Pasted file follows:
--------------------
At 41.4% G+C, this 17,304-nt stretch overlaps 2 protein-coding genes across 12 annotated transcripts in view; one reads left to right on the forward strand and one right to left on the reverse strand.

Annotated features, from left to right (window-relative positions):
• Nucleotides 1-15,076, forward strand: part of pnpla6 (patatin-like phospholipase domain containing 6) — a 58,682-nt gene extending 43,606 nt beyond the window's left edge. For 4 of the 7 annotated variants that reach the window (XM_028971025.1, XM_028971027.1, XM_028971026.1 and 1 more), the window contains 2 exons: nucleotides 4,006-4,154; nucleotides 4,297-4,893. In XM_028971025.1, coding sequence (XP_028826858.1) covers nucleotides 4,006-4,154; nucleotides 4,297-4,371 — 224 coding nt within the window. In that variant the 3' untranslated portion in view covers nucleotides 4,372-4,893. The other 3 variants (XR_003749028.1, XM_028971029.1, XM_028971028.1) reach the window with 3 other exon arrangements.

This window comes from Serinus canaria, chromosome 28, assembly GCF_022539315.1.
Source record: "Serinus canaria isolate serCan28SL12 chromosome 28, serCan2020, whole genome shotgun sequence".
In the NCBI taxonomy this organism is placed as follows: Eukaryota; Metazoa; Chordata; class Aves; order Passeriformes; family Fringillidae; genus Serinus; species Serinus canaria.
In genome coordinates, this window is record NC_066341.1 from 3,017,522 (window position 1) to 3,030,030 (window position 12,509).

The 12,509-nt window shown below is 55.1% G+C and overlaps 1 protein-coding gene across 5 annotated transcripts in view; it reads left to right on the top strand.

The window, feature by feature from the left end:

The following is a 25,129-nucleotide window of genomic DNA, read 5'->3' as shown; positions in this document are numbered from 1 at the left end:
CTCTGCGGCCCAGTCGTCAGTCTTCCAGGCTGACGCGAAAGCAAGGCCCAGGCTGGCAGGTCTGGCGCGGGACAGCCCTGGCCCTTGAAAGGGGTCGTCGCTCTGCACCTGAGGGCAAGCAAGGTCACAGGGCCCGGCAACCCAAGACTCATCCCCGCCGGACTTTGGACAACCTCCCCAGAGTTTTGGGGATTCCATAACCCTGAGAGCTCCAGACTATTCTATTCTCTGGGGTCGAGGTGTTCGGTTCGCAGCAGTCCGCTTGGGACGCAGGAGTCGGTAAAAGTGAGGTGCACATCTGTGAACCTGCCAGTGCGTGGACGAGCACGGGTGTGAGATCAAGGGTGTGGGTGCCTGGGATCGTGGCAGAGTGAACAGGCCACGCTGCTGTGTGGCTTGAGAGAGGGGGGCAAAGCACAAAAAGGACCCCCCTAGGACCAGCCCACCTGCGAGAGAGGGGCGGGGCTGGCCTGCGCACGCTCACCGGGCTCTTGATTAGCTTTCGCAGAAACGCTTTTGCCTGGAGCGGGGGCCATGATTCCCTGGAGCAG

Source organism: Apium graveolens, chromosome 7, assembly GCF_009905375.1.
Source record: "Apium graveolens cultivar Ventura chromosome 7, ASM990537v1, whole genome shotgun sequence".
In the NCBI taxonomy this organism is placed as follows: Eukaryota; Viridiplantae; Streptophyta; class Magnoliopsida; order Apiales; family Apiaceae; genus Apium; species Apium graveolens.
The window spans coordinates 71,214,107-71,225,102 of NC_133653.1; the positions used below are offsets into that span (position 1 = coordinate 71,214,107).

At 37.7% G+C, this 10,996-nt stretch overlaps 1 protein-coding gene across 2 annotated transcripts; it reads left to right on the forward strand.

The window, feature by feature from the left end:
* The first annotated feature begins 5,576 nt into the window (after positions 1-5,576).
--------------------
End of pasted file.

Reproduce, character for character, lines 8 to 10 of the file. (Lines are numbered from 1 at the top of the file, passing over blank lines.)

The 12,509-nt window shown below is 55.1% G+C and overlaps 1 protein-coding gene across 5 annotated transcripts in view; it reads left to right on the top strand.

The window, feature by feature from the left end:

The following is a 25,129-nucleotide window of genomic DNA, read 5'->3' as shown; positions in this document are numbered from 1 at the left end: